Address Space Layout Randomization (ASLR) simplified!
July 8, 2023 • 2 min read
What is up my ACM folks, today we’re gonna talk about ASLR!
I never really considered where applications load resources when executed and how this could be targeted for attack if they were loaded into the same address each time. So, when I read about ASLR I thought it was very cool, and I want to share and give a quick high level overview on what I learned about ASLR.
What is ASLR?
By default, programs may allocate various components, such as the stack and heap, at predictable memory locations when they are executed. This predictable allocation can make it easier for attackers to attempt buffer overflow attacks. However, address space layout randomization (ASLR) techniques counter this vulnerability by randomizing the memory locations where the application loads its resources and components at load time. Each time the application is run, the resources that were previously allocated at a specific address, such as 0xA1234567, would be placed at a different, randomized address like 0xB7654321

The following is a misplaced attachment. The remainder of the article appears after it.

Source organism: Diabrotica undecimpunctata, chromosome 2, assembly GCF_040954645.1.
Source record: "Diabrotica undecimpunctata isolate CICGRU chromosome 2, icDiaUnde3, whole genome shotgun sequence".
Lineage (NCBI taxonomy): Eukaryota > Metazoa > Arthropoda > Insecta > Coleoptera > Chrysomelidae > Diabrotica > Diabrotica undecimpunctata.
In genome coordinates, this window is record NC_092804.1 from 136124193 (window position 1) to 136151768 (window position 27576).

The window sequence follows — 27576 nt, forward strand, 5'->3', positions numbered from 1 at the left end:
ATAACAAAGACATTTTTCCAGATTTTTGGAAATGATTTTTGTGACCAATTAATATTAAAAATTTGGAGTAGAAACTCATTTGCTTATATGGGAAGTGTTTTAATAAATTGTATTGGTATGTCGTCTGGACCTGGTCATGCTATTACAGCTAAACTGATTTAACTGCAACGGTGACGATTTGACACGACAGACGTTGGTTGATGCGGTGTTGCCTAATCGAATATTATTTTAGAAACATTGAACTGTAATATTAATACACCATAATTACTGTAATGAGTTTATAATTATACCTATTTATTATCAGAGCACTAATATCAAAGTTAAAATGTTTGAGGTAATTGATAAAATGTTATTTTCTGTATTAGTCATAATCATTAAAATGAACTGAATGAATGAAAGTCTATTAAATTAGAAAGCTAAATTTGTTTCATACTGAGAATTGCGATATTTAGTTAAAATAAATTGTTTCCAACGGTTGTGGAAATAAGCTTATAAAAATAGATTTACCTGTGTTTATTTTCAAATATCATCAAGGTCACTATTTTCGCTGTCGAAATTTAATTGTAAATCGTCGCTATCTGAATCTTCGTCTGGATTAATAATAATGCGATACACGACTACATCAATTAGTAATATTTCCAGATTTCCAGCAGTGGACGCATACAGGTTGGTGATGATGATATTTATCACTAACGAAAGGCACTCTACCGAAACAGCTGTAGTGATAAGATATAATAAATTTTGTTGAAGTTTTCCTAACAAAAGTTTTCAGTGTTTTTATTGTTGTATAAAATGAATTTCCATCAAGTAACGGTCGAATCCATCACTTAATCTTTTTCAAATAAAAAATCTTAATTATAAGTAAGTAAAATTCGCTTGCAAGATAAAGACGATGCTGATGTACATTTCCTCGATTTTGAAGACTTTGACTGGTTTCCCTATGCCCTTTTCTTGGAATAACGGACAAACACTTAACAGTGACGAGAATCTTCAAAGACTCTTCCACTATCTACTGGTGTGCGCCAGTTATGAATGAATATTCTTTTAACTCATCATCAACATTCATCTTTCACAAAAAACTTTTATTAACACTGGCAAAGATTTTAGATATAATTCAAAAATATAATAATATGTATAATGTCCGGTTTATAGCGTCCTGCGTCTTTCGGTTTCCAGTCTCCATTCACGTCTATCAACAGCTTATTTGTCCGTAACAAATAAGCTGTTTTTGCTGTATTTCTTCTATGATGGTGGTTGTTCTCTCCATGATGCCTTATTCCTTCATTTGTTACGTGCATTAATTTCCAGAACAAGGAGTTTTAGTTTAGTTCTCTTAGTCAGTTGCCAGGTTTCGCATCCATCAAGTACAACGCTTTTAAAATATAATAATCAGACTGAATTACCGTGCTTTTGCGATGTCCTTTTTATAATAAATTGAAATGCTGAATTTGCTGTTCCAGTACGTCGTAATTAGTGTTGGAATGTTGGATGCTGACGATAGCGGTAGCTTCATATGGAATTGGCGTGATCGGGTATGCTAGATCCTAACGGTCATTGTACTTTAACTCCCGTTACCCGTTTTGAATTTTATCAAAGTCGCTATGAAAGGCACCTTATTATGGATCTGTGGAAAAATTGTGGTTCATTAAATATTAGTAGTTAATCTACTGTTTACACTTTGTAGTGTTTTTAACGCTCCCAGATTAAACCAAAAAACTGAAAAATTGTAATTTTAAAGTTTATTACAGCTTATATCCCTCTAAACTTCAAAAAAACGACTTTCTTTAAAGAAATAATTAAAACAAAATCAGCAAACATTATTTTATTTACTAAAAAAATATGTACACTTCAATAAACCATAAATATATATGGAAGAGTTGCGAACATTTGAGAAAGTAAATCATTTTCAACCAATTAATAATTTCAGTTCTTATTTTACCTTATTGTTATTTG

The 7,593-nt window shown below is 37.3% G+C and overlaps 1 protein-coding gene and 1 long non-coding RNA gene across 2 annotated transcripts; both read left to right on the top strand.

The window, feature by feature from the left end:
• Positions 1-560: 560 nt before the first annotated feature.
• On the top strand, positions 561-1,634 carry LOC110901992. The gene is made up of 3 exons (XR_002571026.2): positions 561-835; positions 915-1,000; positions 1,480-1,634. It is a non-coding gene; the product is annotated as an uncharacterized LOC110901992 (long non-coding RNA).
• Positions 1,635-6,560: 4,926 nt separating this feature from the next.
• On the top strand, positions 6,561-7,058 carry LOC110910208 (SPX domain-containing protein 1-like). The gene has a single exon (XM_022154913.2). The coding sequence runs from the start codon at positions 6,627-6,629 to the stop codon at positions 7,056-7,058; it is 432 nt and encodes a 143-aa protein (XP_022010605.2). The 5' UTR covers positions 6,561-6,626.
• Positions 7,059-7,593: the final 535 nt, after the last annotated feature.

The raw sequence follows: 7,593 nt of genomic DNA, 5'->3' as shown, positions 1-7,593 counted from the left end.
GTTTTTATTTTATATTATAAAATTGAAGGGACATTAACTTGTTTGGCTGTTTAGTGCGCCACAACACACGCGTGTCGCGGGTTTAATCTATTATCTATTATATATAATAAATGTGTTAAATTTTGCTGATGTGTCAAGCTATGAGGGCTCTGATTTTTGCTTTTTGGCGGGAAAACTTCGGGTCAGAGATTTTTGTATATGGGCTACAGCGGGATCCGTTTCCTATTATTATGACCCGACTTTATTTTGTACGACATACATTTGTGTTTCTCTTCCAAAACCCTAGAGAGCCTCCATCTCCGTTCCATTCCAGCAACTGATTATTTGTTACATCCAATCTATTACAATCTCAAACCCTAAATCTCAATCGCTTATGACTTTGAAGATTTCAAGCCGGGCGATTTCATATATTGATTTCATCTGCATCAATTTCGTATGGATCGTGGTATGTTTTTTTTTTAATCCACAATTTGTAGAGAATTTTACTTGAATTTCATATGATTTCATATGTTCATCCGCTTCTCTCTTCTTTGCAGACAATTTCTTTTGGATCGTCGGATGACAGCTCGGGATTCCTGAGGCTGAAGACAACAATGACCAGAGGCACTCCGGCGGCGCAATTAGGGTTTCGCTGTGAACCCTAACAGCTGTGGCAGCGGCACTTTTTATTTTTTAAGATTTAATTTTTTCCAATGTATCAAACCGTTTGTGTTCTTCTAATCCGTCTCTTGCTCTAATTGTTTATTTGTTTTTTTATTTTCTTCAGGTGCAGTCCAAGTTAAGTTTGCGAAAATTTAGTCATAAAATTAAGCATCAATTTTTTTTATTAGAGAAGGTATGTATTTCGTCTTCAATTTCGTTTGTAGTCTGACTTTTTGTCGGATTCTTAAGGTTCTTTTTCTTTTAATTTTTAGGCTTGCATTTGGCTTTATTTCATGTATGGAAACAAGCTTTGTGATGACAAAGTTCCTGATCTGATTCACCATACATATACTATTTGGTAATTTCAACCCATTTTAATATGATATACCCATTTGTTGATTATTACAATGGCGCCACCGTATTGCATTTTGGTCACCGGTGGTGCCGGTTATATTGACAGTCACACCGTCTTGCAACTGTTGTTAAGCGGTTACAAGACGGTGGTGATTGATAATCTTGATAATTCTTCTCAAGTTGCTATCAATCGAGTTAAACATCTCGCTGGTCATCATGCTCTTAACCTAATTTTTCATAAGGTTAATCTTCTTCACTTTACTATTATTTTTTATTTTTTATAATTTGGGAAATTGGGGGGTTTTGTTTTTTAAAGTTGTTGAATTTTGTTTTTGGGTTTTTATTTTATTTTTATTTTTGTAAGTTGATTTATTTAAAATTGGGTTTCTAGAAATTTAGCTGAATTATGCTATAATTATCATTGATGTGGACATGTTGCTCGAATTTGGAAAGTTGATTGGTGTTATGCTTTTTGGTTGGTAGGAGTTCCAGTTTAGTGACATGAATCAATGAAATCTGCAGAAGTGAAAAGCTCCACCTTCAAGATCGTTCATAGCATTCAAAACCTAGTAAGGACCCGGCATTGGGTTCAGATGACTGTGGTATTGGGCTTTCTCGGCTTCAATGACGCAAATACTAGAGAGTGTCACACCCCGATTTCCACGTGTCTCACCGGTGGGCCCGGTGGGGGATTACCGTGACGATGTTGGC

How does it protect your environment?
ASLR provides protection to your environment by randomizing the addresses of application resources. This randomization makes it significantly more challenging for attackers to pinpoint specific memory addresses for carrying out memory exploitation attacks.
How to implement ASLR in your operating system?
In Windows 10, you can turn on ASLR in the settings under Exploit protection. By default, it's off but can be enabled. However, the effectiveness of this Windows 10 feature may vary.
In Linux, ASLR is turned on by default with a value of 2. Setting it to zero would turn it off if, for some reason, you wanted to do that.
sysctl -w kernel.randomize_va_space=2
One downside to ASLR is that some people report it can cause problems with certain drivers for some programs. ASLR can also cause errors in databases and servers. For example, in DB2, it can lead to odd behavior due to how maps share memory across processes. ASLR techniques can interfere with addressing.
While ASLR is a very neat technique to enhance application safety, it's important to keep in mind that ASLR techniques alone won't ensure complete security. It should be combined with other memory protection techniques to add more layers of safety. These drawback exists because ASLR is limited to the number of memory addresses on the system.